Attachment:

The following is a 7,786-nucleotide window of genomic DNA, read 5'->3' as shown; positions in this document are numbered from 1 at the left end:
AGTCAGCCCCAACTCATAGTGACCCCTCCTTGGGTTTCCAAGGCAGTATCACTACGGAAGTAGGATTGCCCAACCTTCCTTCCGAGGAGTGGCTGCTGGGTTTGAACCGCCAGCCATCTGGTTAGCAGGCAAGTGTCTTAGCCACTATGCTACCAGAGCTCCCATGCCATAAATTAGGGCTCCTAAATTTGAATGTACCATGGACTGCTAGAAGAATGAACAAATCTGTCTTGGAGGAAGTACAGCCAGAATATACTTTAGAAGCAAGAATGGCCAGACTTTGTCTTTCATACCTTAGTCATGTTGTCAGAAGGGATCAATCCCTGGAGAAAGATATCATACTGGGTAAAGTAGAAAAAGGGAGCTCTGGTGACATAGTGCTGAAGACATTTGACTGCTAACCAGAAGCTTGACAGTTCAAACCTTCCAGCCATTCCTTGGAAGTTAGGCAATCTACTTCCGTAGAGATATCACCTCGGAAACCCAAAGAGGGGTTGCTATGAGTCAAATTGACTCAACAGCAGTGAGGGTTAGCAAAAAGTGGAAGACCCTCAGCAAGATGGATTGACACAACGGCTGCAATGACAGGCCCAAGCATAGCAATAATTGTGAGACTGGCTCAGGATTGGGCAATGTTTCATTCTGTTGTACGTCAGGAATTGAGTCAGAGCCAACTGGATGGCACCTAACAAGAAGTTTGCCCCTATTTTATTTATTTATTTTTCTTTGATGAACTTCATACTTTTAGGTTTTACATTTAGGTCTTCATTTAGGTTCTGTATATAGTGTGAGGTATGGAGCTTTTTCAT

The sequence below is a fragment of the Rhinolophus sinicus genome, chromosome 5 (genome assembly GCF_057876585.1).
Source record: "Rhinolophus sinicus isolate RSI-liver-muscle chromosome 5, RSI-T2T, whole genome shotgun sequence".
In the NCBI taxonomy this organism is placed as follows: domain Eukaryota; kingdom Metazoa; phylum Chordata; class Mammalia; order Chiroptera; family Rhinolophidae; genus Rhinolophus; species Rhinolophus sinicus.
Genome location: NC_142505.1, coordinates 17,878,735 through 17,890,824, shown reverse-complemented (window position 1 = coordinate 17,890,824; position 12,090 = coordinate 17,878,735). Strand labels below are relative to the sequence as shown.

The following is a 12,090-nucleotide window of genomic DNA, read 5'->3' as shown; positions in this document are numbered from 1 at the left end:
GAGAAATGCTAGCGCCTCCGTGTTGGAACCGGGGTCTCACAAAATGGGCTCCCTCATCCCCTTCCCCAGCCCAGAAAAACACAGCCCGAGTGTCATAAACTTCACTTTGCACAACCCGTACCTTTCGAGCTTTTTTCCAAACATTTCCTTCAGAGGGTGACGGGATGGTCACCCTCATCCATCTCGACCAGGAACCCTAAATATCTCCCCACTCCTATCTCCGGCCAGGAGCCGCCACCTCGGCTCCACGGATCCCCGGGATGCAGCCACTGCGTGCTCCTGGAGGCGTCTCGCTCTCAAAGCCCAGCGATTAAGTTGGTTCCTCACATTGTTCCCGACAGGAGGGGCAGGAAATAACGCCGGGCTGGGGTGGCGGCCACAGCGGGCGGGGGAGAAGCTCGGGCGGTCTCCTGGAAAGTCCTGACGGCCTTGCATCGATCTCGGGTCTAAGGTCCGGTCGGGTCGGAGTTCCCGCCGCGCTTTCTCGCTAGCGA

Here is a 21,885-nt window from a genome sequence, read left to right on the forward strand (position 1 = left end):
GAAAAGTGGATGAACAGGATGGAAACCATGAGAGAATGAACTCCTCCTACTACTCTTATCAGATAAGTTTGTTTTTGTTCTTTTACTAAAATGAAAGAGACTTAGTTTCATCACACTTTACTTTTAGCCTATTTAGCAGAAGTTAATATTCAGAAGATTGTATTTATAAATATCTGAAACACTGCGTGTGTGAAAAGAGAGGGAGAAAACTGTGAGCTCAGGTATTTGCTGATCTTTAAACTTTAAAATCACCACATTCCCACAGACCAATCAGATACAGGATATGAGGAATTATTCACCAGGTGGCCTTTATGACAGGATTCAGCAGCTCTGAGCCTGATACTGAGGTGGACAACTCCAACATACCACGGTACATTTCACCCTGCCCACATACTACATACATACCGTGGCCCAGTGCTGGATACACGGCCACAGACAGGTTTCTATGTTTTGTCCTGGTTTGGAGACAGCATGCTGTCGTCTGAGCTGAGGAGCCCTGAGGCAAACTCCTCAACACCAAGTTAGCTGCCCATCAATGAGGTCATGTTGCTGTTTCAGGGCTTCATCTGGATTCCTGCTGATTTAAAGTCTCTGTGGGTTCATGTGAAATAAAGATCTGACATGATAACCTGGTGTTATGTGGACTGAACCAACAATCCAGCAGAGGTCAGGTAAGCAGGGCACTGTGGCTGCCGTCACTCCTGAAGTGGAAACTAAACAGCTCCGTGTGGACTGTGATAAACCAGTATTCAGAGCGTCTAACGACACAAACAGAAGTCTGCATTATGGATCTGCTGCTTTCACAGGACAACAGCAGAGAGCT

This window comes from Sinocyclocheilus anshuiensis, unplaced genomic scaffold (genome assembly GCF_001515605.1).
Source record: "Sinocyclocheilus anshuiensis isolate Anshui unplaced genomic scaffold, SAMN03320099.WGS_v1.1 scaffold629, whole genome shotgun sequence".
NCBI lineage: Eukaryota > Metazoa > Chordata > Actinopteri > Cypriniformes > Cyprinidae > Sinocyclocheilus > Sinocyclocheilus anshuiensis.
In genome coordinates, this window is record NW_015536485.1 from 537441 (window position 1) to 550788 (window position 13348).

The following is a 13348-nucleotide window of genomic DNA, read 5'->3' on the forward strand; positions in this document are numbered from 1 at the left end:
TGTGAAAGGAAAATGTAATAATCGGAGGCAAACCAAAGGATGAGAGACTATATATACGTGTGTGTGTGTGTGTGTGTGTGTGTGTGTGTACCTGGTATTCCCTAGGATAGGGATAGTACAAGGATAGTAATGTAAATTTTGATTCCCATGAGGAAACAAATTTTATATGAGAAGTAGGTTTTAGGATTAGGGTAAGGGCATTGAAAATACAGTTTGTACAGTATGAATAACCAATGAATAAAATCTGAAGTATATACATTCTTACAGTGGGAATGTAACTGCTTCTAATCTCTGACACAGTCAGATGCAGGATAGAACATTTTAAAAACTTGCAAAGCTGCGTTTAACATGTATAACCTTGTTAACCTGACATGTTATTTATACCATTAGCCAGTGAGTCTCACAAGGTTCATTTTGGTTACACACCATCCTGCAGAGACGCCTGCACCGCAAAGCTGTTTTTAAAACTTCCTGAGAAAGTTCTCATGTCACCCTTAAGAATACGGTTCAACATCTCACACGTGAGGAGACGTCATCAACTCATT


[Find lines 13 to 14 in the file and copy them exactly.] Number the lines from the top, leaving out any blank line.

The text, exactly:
NCBI lineage: Eukaryota > Metazoa > Chordata > Actinopteri > Cypriniformes > Cyprinidae > Sinocyclocheilus > Sinocyclocheilus anshuiensis.
In genome coordinates, this window is record NW_015536485.1 from 537441 (window position 1) to 550788 (window position 13348).